- Fils cannot issue PNs to non-resident Indians (NRIs) and those issuing PNs are required to give an undertaking to the effect.
- SEBI has also mandated that QFIs (qualified foreign investors), the recently allowed foreign investor class, shall not issue PNs.
- PN like products are not necessarily used to invest in restricted markets, but also reported to be available in the open developed/advanced economies like Japan, Hong Kong, Singapore, Australia, the USA and UK.
- In response to market manipulation concerns, in December 1999, Taiwan Securities and Futures Commission had amended its FII regulations to require periodic disclosure by Fils of all offshore derivative activities linked to local shares, but this requirement was subsequently removed in June 2000 (as the Ashok Lahiri Committee Report says).
- China's Securities Regulatory Commission requires entities to file reports related to these products with minimal 'reporting requirements that emphasize only on the quota utilised by them'.
This term has come up from another term hedging, a process by which businesses insulate themselves from the risk of price changes. Hedge funds are the lot of investible (free floating capital) capital which move very swiftly towards the more profitable sectors of an economy. At present, such funds easily move from the stock market of one economy to the other—away from the low profit fetching to high profit fetching ones.
A prospective borrower can access external commercial borrowings (ECBs) under two routes, namely the 'automatic route' and the 'approval route'.
ECBs not covered under the automatic route are considered on case-by-case basis by the RBI under the approval route.
- The High Level Committee on ECB took a number of decisions in September 2011 to expand the scope of ECBs which include :
- High networth individuals (HNIs) who fulfil the criteria prescribed by SEBI can invest in IDFs.
- IFCs have been included as eligible issuers for FII investment in the corporate bonds long-term infra category.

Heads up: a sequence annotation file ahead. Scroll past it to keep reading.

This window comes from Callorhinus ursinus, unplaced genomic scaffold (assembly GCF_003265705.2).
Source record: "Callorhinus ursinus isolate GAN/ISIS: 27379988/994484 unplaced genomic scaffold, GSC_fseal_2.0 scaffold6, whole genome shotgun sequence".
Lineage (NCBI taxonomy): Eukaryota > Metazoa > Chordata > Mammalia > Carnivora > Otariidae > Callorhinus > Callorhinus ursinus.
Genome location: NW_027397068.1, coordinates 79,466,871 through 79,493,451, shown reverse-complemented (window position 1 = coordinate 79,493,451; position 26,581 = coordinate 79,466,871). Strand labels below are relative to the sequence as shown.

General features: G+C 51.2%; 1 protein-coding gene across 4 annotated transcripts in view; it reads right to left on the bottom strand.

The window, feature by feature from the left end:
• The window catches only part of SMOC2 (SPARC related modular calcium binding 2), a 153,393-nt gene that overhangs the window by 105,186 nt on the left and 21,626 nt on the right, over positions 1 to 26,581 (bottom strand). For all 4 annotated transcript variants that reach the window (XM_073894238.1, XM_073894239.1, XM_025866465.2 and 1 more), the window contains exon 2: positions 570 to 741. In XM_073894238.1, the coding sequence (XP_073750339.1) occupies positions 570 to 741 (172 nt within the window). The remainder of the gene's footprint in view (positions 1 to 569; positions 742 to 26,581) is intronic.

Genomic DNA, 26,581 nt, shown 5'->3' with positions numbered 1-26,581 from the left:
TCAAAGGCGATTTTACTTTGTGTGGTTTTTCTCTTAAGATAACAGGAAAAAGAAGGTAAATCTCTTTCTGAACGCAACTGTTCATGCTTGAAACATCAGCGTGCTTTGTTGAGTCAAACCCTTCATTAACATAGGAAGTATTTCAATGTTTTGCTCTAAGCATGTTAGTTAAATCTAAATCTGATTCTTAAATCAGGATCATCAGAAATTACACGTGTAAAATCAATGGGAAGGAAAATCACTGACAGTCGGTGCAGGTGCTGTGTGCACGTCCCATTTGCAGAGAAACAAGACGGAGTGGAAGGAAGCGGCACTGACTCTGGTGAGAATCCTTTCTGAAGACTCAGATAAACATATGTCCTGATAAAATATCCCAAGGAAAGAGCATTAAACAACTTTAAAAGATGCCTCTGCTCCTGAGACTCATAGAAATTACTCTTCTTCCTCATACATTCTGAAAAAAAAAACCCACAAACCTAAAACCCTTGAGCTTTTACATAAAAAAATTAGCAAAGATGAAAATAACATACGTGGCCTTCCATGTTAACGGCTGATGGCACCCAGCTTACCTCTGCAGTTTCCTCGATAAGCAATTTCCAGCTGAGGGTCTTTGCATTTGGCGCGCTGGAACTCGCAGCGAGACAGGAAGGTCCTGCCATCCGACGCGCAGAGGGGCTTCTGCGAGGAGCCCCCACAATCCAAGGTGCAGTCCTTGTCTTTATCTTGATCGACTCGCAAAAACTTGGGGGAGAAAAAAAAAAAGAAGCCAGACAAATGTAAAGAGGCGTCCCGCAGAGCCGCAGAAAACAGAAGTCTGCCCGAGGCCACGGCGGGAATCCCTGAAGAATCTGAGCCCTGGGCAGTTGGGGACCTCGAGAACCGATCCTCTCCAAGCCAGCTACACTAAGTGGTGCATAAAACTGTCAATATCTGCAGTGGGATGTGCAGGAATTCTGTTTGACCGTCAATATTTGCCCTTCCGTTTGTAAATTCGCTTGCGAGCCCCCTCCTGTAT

- ECB would be permitted for refinancing of rupee loans of infrastructure projects on the condition that at least 25 per cent of such ECBs shall be used for repayment of the said rupee loan and 75 per cent invested in new projects in the infrastructure sector.
- Refinancing of buyer's/supplier's credit through ECBs for the purchase of capital goods by companies in the infrastructure sector was approved. This would also be permitted only under the approval route.
CREDIT DEFAULT SWAP (CDS)
- CDS is in operation in India since October 2011 - launched in only corporate bonds. The eligible participants are commercial banks, primary dealers, NBFCs, insurance companies and mutual funds.
- CDS is a credit derivative transaction in which two parties enter into an agreement, whereby one party (called as the 'protection buyer') pays the other party (called as the 'protection seller') periodic payments for the specified life of the agreement.
- The protection seller makes no payment unless a credit event relating to a pre-determined reference asset occurs.
- If such an event occurs, it triggers the Protection Seller's settlement obligation, which can be either cash or physical.
- CDS offers the buyer a chance to transfer the credit risk of financial assets to the seller without actually transferring ownership of the assets themselves.
- CDS contract are dangerous because they can be manipulated for mischief. It's all about the insurable interest which is never there as it is used for speculation.
- The most damaging aspect of CDS is that the cred it risk of one country/region gets exported to another country/region very smoothly and silently.
- This is the process of issuing 'marketable securities' backed by a pool of existing assets such as auto or home loans.
- After an asset is converted into a marketable security, it is sold to an investor who then receives interest and principal out of the cash flow generated from servicing of the loan.
- Financial institutions such as NBFCs and micro finance companies convert their loans into marketable securities and sell them to investors.
- This helps them get liquid cash out of assets that otherwise would be stuck on their balance sheets.